I keep rediscovering and re-reading this article in The Atlantic, “What Makes Us Happy?”, about the longest longitudinal study of adult life ever conducted. It is a marvelous and poignant piece of writing. Joshua Wolf Shenk, the author, does not shy away from the complexity of the issue, and does not pretend that he, or Vaillant, the protagonist of the piece, have any easy answers.
What haunts me is the style of the article: long stretches that build atmosphere, interleaved with quick punches of insight. Just go read it. Some of my favorite vignettes:
The undertones of psychoanalysis are tragic; Freud dismissed the very idea of “normality” as “an ideal fiction” and famously remarked that he hoped to transform “hysterical misery into common unhappiness.” The spirit of modern social science, by contrast, draws on a brash optimism that the secrets to life can be laid bare. Vaillant is an optimist marinated in tragedy, not just in his life experience, but in his taste.
What allows people to work, and love, as they grow old? By the time the Grant Study men had entered retirement, Vaillant, who had then been following them for a quarter century, had identified seven major factors that predict healthy aging, both physically and psychologically.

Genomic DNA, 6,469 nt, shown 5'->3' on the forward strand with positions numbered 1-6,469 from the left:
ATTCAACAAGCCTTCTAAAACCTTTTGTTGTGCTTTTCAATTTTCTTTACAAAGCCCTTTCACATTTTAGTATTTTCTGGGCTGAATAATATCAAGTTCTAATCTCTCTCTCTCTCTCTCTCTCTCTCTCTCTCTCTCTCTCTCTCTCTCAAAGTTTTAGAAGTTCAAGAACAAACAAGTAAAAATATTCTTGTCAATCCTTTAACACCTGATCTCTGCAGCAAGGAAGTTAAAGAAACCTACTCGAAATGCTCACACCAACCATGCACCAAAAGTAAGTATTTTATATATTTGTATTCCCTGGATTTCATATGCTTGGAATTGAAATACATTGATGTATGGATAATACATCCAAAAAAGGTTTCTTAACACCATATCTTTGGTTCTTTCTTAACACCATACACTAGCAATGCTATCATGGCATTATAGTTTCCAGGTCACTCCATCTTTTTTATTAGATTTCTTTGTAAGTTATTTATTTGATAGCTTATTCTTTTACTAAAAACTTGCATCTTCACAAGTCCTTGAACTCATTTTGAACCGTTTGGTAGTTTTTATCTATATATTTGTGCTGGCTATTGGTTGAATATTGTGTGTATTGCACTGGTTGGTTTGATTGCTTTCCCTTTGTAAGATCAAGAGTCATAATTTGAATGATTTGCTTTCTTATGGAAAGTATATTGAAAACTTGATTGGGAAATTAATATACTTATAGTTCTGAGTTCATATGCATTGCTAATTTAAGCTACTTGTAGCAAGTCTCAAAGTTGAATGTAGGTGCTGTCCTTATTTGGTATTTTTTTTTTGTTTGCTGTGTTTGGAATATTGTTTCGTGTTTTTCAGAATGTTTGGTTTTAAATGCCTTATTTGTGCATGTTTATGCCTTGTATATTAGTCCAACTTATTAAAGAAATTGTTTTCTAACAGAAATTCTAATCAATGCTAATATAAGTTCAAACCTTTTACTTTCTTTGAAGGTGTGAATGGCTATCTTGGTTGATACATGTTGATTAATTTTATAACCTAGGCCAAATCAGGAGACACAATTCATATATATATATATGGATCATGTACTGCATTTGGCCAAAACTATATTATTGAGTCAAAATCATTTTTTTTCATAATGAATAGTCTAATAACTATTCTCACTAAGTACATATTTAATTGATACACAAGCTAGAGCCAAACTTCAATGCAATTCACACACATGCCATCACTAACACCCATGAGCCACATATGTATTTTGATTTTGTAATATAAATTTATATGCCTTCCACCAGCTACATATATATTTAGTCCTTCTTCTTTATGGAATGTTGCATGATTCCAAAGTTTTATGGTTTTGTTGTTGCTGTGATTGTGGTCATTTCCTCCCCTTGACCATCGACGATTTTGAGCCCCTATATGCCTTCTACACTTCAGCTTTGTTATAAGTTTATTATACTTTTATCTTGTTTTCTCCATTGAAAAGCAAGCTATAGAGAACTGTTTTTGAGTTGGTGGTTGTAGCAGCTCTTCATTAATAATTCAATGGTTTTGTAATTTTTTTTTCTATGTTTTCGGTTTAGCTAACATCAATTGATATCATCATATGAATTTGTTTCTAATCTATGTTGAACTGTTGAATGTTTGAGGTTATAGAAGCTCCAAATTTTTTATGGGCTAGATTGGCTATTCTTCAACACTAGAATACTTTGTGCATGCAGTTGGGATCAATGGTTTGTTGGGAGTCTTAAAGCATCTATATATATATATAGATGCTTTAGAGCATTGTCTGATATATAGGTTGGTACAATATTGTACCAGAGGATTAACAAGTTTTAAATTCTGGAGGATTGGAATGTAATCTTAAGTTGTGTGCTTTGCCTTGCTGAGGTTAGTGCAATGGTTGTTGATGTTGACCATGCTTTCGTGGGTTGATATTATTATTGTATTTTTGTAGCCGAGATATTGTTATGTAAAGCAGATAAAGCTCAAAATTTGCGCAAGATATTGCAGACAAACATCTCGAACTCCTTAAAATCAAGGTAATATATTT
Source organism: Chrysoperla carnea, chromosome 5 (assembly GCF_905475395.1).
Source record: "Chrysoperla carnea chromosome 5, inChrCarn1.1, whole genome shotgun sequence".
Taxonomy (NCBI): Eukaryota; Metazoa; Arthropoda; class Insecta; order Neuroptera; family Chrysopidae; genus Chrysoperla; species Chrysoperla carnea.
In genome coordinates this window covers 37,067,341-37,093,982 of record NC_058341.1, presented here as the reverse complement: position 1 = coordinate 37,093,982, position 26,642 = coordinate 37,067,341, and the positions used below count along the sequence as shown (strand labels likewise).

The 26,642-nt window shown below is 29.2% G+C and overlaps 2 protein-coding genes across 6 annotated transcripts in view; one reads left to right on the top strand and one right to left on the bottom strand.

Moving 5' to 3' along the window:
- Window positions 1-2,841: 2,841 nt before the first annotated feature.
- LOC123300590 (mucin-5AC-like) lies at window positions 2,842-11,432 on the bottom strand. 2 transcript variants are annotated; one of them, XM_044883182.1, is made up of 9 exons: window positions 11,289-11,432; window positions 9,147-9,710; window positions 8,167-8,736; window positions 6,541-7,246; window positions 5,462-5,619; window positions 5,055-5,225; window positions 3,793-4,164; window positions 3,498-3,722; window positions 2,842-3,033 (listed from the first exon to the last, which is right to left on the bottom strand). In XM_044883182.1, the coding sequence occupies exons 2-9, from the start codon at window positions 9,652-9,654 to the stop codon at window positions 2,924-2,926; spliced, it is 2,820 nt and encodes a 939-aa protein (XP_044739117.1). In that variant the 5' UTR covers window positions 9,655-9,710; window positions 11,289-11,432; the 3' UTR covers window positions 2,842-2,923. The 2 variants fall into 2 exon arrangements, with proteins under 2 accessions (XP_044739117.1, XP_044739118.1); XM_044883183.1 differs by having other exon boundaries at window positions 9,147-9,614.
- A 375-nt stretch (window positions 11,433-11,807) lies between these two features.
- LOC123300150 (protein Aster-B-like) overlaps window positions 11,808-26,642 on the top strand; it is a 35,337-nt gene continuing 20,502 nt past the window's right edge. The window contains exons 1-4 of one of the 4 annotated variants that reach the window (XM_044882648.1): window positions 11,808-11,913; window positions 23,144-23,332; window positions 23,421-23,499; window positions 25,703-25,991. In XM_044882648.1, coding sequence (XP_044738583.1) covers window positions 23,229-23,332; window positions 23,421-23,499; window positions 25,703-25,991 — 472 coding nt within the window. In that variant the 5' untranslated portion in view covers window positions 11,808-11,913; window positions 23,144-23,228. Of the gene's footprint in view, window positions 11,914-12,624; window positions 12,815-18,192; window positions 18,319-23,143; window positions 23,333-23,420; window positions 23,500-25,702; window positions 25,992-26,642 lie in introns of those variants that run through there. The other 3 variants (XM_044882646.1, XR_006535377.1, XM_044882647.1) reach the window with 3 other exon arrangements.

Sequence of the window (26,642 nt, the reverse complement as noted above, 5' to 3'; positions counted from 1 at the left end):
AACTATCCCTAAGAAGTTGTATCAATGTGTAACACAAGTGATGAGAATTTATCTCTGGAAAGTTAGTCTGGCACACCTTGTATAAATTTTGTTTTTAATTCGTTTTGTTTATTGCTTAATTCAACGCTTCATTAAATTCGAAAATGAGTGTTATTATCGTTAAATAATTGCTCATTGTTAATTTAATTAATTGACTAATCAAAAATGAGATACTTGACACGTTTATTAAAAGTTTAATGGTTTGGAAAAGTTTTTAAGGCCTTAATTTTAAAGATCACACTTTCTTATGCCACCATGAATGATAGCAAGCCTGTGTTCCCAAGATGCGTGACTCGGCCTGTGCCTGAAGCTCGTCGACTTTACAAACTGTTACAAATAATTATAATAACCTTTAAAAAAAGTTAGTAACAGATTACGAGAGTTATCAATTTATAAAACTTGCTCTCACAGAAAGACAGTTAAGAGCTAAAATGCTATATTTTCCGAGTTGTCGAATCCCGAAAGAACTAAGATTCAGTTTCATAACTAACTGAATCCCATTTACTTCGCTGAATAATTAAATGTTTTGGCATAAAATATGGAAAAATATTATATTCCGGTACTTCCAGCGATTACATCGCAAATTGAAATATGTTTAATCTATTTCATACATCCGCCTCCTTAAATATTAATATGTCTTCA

Employing mature adaptations was one. The others were education, stable marriage, not smoking, not abusing alcohol, some exercise, and healthy weight. Of the 106 Harvard men who had five or six of these factors in their favor at age 50, half ended up at 80 as what Vaillant called “happy-well” and only 7.5 percent as “sad-sick.” Meanwhile, of the men who had three or fewer of the health factors at age 50, none ended up “happy-well” at 80. Even if they had been in adequate physical shape at 50, the men who had three or fewer protective factors were three times as likely to be dead at 80 as those with four or more factors.